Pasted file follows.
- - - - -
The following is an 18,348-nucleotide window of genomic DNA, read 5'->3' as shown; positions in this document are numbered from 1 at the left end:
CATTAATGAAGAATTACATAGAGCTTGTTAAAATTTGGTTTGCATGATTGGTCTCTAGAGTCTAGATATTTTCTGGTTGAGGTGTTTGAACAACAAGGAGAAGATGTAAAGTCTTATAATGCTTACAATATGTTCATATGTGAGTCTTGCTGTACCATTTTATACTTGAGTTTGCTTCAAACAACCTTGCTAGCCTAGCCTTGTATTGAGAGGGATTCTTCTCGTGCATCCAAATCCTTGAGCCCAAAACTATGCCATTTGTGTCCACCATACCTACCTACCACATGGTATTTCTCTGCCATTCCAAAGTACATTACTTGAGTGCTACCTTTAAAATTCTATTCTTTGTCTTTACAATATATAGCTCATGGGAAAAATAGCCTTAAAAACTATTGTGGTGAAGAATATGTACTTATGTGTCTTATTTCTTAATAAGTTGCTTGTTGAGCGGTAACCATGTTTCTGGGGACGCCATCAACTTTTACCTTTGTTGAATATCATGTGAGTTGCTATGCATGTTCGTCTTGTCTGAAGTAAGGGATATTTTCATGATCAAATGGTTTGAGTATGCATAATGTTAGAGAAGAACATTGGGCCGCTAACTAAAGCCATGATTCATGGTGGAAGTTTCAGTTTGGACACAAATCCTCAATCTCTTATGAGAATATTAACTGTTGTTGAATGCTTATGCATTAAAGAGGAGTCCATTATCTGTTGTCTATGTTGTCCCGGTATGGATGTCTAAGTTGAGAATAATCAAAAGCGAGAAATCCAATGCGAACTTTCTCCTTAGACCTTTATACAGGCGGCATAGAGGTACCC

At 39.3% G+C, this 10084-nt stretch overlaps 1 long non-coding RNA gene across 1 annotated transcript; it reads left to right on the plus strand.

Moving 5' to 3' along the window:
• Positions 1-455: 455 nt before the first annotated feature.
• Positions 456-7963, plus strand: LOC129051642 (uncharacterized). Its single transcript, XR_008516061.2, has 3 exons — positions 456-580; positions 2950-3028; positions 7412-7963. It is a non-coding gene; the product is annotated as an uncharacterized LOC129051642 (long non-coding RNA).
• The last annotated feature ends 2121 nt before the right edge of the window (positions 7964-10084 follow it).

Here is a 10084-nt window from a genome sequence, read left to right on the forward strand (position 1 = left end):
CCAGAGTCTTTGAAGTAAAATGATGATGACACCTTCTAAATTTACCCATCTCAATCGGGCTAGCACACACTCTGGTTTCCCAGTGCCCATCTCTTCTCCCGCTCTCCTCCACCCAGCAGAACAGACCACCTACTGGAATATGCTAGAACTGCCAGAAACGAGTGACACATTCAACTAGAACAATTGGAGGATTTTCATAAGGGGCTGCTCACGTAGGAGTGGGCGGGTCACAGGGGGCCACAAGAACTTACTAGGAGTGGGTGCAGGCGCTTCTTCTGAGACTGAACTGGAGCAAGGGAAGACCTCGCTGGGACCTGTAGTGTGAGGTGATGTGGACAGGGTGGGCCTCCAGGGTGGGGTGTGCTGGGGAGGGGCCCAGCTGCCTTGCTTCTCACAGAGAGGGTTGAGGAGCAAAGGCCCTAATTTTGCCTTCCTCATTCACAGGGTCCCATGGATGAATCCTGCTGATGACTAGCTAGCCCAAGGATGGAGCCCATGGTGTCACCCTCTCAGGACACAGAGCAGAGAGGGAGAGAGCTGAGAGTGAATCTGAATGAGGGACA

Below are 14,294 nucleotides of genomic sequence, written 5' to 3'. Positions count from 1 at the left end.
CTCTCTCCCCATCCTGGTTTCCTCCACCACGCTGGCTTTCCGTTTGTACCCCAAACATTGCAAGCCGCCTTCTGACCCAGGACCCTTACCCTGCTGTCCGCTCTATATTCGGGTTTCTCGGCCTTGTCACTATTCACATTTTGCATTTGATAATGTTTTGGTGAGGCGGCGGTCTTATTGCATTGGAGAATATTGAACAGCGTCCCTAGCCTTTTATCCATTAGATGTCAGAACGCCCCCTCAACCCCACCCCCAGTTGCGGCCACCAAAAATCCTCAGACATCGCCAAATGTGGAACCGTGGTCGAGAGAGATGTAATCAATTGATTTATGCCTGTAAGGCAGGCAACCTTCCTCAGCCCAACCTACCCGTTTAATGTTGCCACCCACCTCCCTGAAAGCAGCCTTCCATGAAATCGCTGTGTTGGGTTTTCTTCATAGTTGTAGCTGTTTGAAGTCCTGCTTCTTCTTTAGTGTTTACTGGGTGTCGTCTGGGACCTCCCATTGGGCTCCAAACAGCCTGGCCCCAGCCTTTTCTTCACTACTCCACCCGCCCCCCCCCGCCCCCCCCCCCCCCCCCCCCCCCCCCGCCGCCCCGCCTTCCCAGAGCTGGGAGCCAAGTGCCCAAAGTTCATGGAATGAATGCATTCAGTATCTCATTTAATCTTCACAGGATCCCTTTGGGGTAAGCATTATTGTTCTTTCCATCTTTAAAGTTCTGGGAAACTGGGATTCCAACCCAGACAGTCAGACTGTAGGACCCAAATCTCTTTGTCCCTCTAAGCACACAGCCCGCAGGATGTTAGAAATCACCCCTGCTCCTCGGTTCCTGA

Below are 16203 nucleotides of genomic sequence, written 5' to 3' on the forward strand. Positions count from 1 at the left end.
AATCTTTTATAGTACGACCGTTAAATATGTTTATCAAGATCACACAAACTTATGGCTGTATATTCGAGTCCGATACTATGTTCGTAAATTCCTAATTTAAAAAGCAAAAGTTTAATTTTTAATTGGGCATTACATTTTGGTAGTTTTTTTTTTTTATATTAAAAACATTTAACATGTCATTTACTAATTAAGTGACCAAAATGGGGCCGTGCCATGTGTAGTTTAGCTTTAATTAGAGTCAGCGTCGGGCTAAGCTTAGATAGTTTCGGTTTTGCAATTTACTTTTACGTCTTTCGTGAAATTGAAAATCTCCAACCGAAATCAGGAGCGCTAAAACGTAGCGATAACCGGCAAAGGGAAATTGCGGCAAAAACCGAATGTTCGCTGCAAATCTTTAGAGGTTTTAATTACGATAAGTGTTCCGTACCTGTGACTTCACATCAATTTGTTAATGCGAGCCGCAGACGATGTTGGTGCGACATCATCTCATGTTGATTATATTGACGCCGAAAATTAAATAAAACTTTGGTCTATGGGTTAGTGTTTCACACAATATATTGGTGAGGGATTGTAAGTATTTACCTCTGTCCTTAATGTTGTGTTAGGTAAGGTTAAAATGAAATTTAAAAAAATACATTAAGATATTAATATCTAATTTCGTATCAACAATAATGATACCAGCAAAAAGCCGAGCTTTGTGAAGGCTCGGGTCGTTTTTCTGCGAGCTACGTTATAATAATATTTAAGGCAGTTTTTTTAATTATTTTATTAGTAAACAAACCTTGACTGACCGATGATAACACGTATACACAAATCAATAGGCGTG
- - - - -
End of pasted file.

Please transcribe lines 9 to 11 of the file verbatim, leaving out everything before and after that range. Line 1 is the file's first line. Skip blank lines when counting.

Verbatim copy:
CCAGAGTCTTTGAAGTAAAATGATGATGACACCTTCTAAATTTACCCATCTCAATCGGGCTAGCACACACTCTGGTTTCCCAGTGCCCATCTCTTCTCCCGCTCTCCTCCACCCAGCAGAACAGACCACCTACTGGAATATGCTAGAACTGCCAGAAACGAGTGACACATTCAACTAGAACAATTGGAGGATTTTCATAAGGGGCTGCTCACGTAGGAGTGGGCGGGTCACAGGGGGCCACAAGAACTTACTAGGAGTGGGTGCAGGCGCTTCTTCTGAGACTGAACTGGAGCAAGGGAAGACCTCGCTGGGACCTGTAGTGTGAGGTGATGTGGACAGGGTGGGCCTCCAGGGTGGGGTGTGCTGGGGAGGGGCCCAGCTGCCTTGCTTCTCACAGAGAGGGTTGAGGAGCAAAGGCCCTAATTTTGCCTTCCTCATTCACAGGGTCCCATGGATGAATCCTGCTGATGACTAGCTAGCCCAAGGATGGAGCCCATGGTGTCACCCTCTCAGGACACAGAGCAGAGAGGGAGAGAGCTGAGAGTGAATCTGAATGAGGGACA

Below are 14,294 nucleotides of genomic sequence, written 5' to 3'. Positions count from 1 at the left end.
CTCTCTCCCCATCCTGGTTTCCTCCACCACGCTGGCTTTCCGTTTGTACCCCAAACATTGCAAGCCGCCTTCTGACCCAGGACCCTTACCCTGCTGTCCGCTCTATATTCGGGTTTCTCGGCCTTGTCACTATTCACATTTTGCATTTGATAATGTTTTGGTGAGGCGGCGGTCTTATTGCATTGGAGAATATTGAACAGCGTCCCTAGCCTTTTATCCATTAGATGTCAGAACGCCCCCTCAACCCCACCCCCAGTTGCGGCCACCAAAAATCCTCAGACATCGCCAAATGTGGAACCGTGGTCGAGAGAGATGTAATCAATTGATTTATGCCTGTAAGGCAGGCAACCTTCCTCAGCCCAACCTACCCGTTTAATGTTGCCACCCACCTCCCTGAAAGCAGCCTTCCATGAAATCGCTGTGTTGGGTTTTCTTCATAGTTGTAGCTGTTTGAAGTCCTGCTTCTTCTTTAGTGTTTACTGGGTGTCGTCTGGGACCTCCCATTGGGCTCCAAACAGCCTGGCCCCAGCCTTTTCTTCACTACTCCACCCGCCCCCCCCCGCCCCCCCCCCCCCCCCCCCCCCCCCCGCCGCCCCGCCTTCCCAGAGCTGGGAGCCAAGTGCCCAAAGTTCATGGAATGAATGCATTCAGTATCTCATTTAATCTTCACAGGATCCCTTTGGGGTAAGCATTATTGTTCTTTCCATCTTTAAAGTTCTGGGAAACTGGGATTCCAACCCAGACAGTCAGACTGTAGGACCCAAATCTCTTTGTCCCTCTAAGCACACAGCCCGCAGGATGTTAGAAATCACCCCTGCTCCTCGGTTCCTGA